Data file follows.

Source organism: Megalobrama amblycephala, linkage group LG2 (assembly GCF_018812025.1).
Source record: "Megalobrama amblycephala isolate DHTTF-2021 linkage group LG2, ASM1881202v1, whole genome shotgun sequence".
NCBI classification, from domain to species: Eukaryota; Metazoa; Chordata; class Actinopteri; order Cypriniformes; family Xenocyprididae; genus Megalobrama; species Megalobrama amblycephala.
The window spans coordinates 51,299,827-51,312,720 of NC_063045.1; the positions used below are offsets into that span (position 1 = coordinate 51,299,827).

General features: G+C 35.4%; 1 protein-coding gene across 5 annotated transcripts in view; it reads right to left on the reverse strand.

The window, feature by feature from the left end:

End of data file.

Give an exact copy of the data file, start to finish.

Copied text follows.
Source organism: Megalobrama amblycephala, linkage group LG2 (assembly GCF_018812025.1).
Source record: "Megalobrama amblycephala isolate DHTTF-2021 linkage group LG2, ASM1881202v1, whole genome shotgun sequence".
NCBI classification, from domain to species: Eukaryota; Metazoa; Chordata; class Actinopteri; order Cypriniformes; family Xenocyprididae; genus Megalobrama; species Megalobrama amblycephala.
The window spans coordinates 51,299,827-51,312,720 of NC_063045.1; the positions used below are offsets into that span (position 1 = coordinate 51,299,827).

General features: G+C 35.4%; 1 protein-coding gene across 5 annotated transcripts in view; it reads right to left on the reverse strand.

The window, feature by feature from the left end: